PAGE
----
After the day


In the United Kingdom, James Borek pled guilty in January 2004 to Section 20 Unlawful Wounding (GBH) and two violent disorder charges, plus an additional charge of skipping bail in 2000. He received a four and a half year sentence.A total of sixteen people were arrested on the day. The Metropolitan Police made a website listing 138 photographs of those wanted for further questioning. Using CCTV footage extensively, they had arrested a further 50 people one year on.
Mark Brown, a descendant of Derek Vestey was charged, and later acquitted, of public order offences.

In Eugene, Oregon Rob Thaxton was sentenced to 88 months in jail after throwing a rock at a police officer, breaking the officer's collarbone, whilst trying to avoid arrest.

Later events

J18 was the first in the line of huge anti-capitalist and anti-globalisation protests. Since then there have been many protests, the largest being the following:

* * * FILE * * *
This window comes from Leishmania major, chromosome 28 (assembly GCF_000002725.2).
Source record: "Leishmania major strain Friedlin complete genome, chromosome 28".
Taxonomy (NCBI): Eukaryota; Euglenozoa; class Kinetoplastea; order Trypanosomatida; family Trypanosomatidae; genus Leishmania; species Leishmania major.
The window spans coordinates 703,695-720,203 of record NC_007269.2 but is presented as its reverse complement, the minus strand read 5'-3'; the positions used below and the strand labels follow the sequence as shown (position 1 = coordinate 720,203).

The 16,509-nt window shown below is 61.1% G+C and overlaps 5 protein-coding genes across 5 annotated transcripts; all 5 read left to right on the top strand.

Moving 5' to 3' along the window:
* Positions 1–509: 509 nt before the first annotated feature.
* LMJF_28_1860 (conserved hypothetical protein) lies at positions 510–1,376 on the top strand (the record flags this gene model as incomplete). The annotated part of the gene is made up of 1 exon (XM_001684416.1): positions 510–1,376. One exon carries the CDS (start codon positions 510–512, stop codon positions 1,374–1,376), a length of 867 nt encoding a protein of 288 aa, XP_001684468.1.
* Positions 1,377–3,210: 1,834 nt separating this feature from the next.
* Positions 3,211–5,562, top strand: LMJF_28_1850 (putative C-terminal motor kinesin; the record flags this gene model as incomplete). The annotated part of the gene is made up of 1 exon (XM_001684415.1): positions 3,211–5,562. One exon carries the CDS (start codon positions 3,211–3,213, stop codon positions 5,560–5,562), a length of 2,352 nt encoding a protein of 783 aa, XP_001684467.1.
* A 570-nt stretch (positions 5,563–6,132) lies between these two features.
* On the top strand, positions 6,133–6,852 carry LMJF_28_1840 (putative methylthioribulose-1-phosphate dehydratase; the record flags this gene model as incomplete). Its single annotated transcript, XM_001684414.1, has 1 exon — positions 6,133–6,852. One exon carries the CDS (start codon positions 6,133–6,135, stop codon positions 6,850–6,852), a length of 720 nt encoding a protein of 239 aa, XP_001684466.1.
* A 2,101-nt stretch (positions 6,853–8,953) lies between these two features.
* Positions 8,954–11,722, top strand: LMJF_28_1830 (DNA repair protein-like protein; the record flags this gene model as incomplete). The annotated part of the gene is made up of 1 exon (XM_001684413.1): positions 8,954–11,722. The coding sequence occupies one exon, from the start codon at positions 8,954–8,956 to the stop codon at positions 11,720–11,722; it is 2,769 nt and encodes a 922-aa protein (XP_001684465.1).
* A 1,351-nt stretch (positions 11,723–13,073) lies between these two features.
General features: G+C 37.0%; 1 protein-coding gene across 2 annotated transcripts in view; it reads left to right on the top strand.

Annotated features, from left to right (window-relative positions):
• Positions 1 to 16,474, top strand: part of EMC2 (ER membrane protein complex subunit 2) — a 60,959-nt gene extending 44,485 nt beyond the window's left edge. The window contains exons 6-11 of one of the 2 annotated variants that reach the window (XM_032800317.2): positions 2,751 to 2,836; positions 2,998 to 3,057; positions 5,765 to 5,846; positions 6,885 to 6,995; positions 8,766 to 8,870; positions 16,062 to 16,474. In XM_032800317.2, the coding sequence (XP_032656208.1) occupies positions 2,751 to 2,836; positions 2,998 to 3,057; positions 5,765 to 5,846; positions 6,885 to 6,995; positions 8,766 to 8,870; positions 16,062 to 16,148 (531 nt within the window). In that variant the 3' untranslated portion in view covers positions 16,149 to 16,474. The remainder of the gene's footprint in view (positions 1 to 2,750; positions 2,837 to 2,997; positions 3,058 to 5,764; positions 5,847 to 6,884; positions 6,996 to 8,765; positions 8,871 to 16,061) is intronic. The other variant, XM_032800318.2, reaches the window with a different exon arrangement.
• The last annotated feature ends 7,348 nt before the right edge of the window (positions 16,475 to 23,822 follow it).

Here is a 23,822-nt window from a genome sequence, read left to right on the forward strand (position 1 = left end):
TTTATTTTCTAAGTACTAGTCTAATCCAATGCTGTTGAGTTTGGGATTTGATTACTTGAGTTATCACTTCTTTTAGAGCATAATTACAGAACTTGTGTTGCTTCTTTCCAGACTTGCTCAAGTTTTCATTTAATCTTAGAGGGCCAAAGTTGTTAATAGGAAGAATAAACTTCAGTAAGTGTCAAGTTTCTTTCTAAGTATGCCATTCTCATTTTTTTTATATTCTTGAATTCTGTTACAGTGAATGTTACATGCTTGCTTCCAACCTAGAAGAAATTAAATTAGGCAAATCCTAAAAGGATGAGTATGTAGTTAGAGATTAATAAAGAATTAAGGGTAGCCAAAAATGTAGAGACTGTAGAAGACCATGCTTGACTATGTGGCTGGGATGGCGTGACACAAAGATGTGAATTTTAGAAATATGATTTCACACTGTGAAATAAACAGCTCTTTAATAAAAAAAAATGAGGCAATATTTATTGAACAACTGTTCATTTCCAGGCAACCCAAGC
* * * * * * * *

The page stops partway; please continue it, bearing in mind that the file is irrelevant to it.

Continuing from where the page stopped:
* Against the World Trade Organisation on November 30, 1999 (Seattle)
* Against the International Monetary Fund and World Bank in September 2000 (Prague)
* Against the 27th G8 summit in Genoa.
* Against the 31st G8 summit in Gleneagles Hotel in Perthshire, Scotland.

ee also

*Reclaim the Streets
*Earth First!
*Peoples' Global Action
*Tactical Frivolity
*WTO Ministerial Conference of 1999 protest activity
*G8 Alternatives
*WTO Ministerial Conference of 2005



* Anonymous, [ "J18 1999 Our resistance is as transnational as capital"] , "Days of Dissent", 2004.
* Katherine Ainger, [ "Global Carnival Against Capital"] , Z Magazine, September 1999.
*Anonymous, [ "Friday June 18th 1999, Confronting Capital And Smashing The State!"] , article in "Do or Die 8".
*Wat Tyler(2003), Dancing at the Edge of Chaos: a Spanner in the Works of Global Capitalism, in, Notes From Nowhere (Eds.) "We Are Everywhere: the Irresistible Rise of Global Anticapitalism"188-195. Verso, London/New York 2003 ISBN 1-85984-447-2
* [ Complete list of actions worldwide]
* [ J18 Timeline London]

External links

* [ Archived global J18 site] accessed June 11, 2006.
* [ Archived UK J18 site] accessed June 11, 2006.
* [ Reclaim the Streets] accessed June 11, 2006.
* [ Chronological video single camera record without commentary]
* [ "Carnival against Capital" video from Kinokast]
* [] "Radical Imagination (Carnivals of Resistance)", video by Marcelo Expósito (2004). See also [] .